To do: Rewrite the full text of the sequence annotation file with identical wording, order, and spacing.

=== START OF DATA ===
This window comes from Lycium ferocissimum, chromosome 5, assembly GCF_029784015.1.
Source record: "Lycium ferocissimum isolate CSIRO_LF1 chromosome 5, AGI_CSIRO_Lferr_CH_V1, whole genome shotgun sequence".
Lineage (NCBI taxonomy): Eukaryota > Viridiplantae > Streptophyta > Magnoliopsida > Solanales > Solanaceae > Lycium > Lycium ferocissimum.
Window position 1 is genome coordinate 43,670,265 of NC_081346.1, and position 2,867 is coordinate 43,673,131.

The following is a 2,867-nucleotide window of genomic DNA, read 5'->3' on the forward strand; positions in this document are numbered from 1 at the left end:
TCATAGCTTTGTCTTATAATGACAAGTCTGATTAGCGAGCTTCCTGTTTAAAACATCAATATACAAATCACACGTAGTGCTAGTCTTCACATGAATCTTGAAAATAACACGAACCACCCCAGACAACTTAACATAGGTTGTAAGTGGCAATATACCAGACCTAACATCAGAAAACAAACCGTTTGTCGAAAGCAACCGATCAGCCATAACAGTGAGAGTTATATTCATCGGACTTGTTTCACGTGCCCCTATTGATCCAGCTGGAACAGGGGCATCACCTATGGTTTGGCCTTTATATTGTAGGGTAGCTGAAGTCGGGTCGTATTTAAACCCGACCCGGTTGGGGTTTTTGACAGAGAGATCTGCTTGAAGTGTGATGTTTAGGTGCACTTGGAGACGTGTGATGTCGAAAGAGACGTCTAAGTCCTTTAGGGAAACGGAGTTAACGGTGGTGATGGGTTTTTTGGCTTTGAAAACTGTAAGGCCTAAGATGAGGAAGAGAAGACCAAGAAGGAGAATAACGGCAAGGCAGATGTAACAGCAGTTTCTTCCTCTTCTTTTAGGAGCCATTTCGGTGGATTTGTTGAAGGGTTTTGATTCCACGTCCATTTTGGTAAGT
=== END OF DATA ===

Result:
This window comes from Lycium ferocissimum, chromosome 5, assembly GCF_029784015.1.
Source record: "Lycium ferocissimum isolate CSIRO_LF1 chromosome 5, AGI_CSIRO_Lferr_CH_V1, whole genome shotgun sequence".
Lineage (NCBI taxonomy): Eukaryota > Viridiplantae > Streptophyta > Magnoliopsida > Solanales > Solanaceae > Lycium > Lycium ferocissimum.
Window position 1 is genome coordinate 43,670,265 of NC_081346.1, and position 2,867 is coordinate 43,673,131.

The following is a 2,867-nucleotide window of genomic DNA, read 5'->3' on the forward strand; positions in this document are numbered from 1 at the left end:
TCATAGCTTTGTCTTATAATGACAAGTCTGATTAGCGAGCTTCCTGTTTAAAACATCAATATACAAATCACACGTAGTGCTAGTCTTCACATGAATCTTGAAAATAACACGAACCACCCCAGACAACTTAACATAGGTTGTAAGTGGCAATATACCAGACCTAACATCAGAAAACAAACCGTTTGTCGAAAGCAACCGATCAGCCATAACAGTGAGAGTTATATTCATCGGACTTGTTTCACGTGCCCCTATTGATCCAGCTGGAACAGGGGCATCACCTATGGTTTGGCCTTTATATTGTAGGGTAGCTGAAGTCGGGTCGTATTTAAACCCGACCCGGTTGGGGTTTTTGACAGAGAGATCTGCTTGAAGTGTGATGTTTAGGTGCACTTGGAGACGTGTGATGTCGAAAGAGACGTCTAAGTCCTTTAGGGAAACGGAGTTAACGGTGGTGATGGGTTTTTTGGCTTTGAAAACTGTAAGGCCTAAGATGAGGAAGAGAAGACCAAGAAGGAGAATAACGGCAAGGCAGATGTAACAGCAGTTTCTTCCTCTTCTTTTAGGAGCCATTTCGGTGGATTTGTTGAAGGGTTTTGATTCCACGTCCATTTTGGTAAGT